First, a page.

Movers and SHAKERS
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Do Mandatory Holidays Mean Less Freedom and Flexibility for Workers?
There are many factors to consider when valuing compensation agreements between employees and employers. One standard in a majority of occupations is holiday time off or additional compensation for working. The article that follows visits the subject of federal and national holidays and questions if there is an employee cost to this supposed benefit. It was written by Patrick Carroll who is an Editorial Fellow at the Foundation for Economic Education and holds a degree in Chemical Engineering from the University of Waterloo.
Paul Hoffman – Managing Editor
One of the things people tend to appreciate throughout the year, and especially during the Christmas season, is statutory holidays. These days off are taken for granted by many, and few people stop to think about whether they have any drawbacks. But as any good economist will tell you, everything comes with tradeoffs, and holidays are no exception. The trick, then, is to figure out where the cost lies, and who, ultimately, is paying it.
The True Cost of Statutory Holidays
At first blush, it may be tempting to assume that our employers are the ones taking the hit. After all, they are losing productive work hours from their employees. And if all else were equal, that would certainly be correct. Shareholders, ultimately, would bear the cost of this lost productivity.
In most cases, however, things are not that simple. Consider, for example, a world in which there are no statutory holidays. Let’s say there’s a worker in this world who gets twenty paid holidays per year as part of their compensation. Now, let’s say the government introduces ten new statutory holidays, so every employer is now mandated to give their employees a minimum of ten days off per year. What happens?
Clearly, the employer is not going to give their worker ten additional holidays. After all, the government didn’t say it had to be ten more than what the worker was given in the past. They just said it had to be at least ten. The most likely scenario, then, is that the employer will give their worker the ten statutory holidays and ten additional holidays, so that they break even at twenty days per year.
The reason the employer will gravitate toward the same number as before is because of market forces. Time off, like salary, is part of the “price” of labor, and as such, it is determined by supply and demand. Thus, days off tend toward an equilibrium point determined by the market, just as salaries do.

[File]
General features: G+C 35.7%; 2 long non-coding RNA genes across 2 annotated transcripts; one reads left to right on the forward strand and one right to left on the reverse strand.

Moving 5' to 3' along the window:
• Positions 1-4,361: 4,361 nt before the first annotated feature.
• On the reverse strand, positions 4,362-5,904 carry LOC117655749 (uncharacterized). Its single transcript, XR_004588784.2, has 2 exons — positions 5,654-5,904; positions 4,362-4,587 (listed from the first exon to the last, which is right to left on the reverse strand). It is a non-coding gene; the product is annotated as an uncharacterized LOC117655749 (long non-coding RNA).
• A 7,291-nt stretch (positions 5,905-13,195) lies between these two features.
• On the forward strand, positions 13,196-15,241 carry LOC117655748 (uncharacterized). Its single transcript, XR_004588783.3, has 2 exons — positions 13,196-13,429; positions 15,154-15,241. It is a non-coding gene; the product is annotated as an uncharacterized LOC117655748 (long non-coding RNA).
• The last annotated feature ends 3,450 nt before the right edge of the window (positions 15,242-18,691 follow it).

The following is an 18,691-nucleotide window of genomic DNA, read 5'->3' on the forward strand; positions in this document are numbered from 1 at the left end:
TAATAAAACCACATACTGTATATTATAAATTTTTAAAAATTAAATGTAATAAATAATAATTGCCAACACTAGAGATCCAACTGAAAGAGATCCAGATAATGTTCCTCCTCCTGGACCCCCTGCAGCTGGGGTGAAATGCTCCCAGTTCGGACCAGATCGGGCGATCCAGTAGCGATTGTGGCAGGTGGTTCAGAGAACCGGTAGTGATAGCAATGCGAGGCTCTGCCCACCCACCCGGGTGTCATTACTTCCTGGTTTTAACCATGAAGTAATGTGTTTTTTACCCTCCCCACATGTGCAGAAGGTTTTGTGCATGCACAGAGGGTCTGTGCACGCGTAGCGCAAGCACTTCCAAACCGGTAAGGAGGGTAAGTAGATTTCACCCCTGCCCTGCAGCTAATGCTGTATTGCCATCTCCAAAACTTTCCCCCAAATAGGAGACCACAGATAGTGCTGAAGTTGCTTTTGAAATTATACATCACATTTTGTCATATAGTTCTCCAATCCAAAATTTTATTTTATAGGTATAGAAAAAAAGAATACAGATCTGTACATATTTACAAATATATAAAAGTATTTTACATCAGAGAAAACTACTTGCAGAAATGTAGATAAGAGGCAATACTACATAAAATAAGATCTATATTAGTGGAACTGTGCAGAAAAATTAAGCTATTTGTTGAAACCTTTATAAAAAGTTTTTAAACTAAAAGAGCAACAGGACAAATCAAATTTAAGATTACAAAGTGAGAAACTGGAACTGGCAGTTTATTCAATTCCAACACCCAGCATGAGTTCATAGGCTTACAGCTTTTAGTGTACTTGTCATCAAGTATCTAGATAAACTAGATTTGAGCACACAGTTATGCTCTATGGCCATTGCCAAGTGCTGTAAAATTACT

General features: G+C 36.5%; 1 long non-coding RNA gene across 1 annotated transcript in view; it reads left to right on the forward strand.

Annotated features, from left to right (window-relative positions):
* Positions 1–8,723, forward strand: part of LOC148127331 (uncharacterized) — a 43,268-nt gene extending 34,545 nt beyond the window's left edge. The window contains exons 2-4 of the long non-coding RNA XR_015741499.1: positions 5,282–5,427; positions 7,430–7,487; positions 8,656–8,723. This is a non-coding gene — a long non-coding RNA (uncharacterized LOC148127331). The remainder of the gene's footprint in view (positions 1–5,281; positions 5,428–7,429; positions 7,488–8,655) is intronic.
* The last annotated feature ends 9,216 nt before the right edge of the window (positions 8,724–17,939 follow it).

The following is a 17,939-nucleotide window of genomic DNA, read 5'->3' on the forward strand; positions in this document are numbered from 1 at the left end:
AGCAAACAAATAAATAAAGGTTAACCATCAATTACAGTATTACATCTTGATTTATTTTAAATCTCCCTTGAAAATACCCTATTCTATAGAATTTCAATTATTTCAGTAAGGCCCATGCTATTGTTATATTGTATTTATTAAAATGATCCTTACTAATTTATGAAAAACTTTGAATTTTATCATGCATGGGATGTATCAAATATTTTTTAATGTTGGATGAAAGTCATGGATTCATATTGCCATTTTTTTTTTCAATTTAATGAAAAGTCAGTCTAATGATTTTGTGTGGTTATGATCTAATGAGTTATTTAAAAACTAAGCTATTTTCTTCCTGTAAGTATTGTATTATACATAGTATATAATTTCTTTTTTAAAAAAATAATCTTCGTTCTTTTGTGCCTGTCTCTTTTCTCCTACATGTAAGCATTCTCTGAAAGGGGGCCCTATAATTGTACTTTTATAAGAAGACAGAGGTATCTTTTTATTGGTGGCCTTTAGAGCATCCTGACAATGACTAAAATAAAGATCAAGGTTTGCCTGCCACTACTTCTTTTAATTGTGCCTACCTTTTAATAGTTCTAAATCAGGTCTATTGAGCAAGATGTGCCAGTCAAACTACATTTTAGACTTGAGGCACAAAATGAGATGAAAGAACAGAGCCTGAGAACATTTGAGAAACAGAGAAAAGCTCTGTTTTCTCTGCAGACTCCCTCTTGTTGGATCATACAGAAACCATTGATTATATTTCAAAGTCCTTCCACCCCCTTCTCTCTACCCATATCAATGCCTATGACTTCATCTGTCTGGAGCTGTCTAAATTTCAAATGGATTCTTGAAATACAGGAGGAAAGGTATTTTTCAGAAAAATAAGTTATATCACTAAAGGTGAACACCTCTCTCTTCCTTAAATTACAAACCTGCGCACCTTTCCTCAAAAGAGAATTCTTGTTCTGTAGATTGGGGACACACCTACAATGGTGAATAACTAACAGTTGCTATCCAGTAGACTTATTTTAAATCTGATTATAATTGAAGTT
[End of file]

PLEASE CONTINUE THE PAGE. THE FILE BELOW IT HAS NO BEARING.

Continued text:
The introduction of statutory holidays can therefore be likened to the introduction of a minimum wage. To the extent that the market “rate” is already higher than the mandated minimum, the new law has no effect on the level of compensation. And since almost all employers give more days off than they are required to by law, it seems clear that market forces, not statutes, are determining the total number of holidays most workers get.
The implication, then, is that the total number of holidays will gravitate toward the market “rate” regardless of whether some of those holidays are mandated or not. Thus, more statutory holidays just means fewer regular holidays. So really, the hidden cost falls entirely on the worker.
The Value of Flexibility
“Fair enough,” you might say. “But if they still break even, what’s the big deal? Isn’t the worker just as well off in either case?” The answer here is no, because while they may get the same total number of days off, their flexibility regarding when they can take those days is significantly curtailed.
Going back to the salary analogy, we’ve already established that if a worker gets paid, say, $20 per hour, a minimum wage of $10 per hour will not make any difference to their total pay. But imagine that instead of simply mandating a minimum of $10 per hour, the government also mandated how that $10 would be spent.
Clearly, this is harmful for the worker. Whereas before they could choose how they spent their entire salary, now they can only choose how they spend part of it, and the part that they can’t control will invariably be spent on things they consider less important than what they would have spent it on themselves. The same logic applies to holidays. If there are ten statutory holidays per year, that’s ten days that can no longer be allocated by the worker.
The reason that flexibility is so important is because the value of time off largely depends on when it’s taken. Imagine your kid gets sick or there is a death in the family. Those are times when days off are more important. But if half of your holidays are fixed by legislative fiat, you lose the ability to use that time when you actually need it. You are forced to “spend” those days on time that is less valuable, which means you can’t spend them when you really need them.
Vacations are also curtailed because of statutory holidays. Since the timing of the mandatory days is rigid and spread out, it’s impossible to use that time off for longer trips that take multiple consecutive days, even though that may be preferable to a series of long weekends.
Of course, if people want to take certain special days off like Thanksgiving or Christmas, they can still choose to do that. But forcing people to take certain days off against their will only pushes them away from their optimal holiday allocation, just like forcing people to spend money on certain things pushes them away from their optimal capital allocation.
If we really want to help workers, then, statutory holidays should be repealed. Said differently, workers should have the freedom to take their time off when they need it most.
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